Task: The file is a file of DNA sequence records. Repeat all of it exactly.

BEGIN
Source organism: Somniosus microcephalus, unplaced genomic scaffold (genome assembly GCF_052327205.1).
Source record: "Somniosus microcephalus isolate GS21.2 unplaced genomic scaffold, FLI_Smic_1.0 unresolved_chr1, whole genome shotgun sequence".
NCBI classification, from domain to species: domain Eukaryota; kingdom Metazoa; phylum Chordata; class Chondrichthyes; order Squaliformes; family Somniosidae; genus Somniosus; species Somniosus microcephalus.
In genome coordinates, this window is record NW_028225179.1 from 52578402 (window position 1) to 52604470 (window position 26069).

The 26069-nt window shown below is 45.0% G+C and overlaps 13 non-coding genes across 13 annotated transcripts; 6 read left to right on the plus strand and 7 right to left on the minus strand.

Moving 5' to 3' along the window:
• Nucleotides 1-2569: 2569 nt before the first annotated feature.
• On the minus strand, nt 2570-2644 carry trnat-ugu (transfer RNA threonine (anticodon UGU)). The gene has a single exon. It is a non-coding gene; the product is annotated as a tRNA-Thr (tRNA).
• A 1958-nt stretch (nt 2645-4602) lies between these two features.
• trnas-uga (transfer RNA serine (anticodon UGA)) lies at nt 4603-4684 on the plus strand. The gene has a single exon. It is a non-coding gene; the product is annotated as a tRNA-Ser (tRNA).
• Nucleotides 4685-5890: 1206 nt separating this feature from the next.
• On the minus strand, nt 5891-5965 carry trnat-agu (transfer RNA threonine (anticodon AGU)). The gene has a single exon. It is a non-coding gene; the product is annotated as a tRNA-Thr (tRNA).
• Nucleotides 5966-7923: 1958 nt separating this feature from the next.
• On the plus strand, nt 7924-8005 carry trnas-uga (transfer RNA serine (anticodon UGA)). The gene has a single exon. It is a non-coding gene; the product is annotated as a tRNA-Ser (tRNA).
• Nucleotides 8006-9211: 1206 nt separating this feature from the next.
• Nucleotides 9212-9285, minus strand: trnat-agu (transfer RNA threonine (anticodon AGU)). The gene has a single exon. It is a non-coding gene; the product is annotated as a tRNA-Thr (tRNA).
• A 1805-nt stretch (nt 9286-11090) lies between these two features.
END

Source organism: Somniosus microcephalus, unplaced genomic scaffold (genome assembly GCF_052327205.1).
Source record: "Somniosus microcephalus isolate GS21.2 unplaced genomic scaffold, FLI_Smic_1.0 unresolved_chr1, whole genome shotgun sequence".
NCBI classification, from domain to species: domain Eukaryota; kingdom Metazoa; phylum Chordata; class Chondrichthyes; order Squaliformes; family Somniosidae; genus Somniosus; species Somniosus microcephalus.
In genome coordinates, this window is record NW_028225179.1 from 52578402 (window position 1) to 52604470 (window position 26069).

The 26069-nt window shown below is 45.0% G+C and overlaps 13 non-coding genes across 13 annotated transcripts; 6 read left to right on the plus strand and 7 right to left on the minus strand.

Moving 5' to 3' along the window:
• Nucleotides 1-2569: 2569 nt before the first annotated feature.
• On the minus strand, nt 2570-2644 carry trnat-ugu (transfer RNA threonine (anticodon UGU)). The gene has a single exon. It is a non-coding gene; the product is annotated as a tRNA-Thr (tRNA).
• A 1958-nt stretch (nt 2645-4602) lies between these two features.
• trnas-uga (transfer RNA serine (anticodon UGA)) lies at nt 4603-4684 on the plus strand. The gene has a single exon. It is a non-coding gene; the product is annotated as a tRNA-Ser (tRNA).
• Nucleotides 4685-5890: 1206 nt separating this feature from the next.
• On the minus strand, nt 5891-5965 carry trnat-agu (transfer RNA threonine (anticodon AGU)). The gene has a single exon. It is a non-coding gene; the product is annotated as a tRNA-Thr (tRNA).
• Nucleotides 5966-7923: 1958 nt separating this feature from the next.
• On the plus strand, nt 7924-8005 carry trnas-uga (transfer RNA serine (anticodon UGA)). The gene has a single exon. It is a non-coding gene; the product is annotated as a tRNA-Ser (tRNA).
• Nucleotides 8006-9211: 1206 nt separating this feature from the next.
• Nucleotides 9212-9285, minus strand: trnat-agu (transfer RNA threonine (anticodon AGU)). The gene has a single exon. It is a non-coding gene; the product is annotated as a tRNA-Thr (tRNA).
• A 1805-nt stretch (nt 9286-11090) lies between these two features.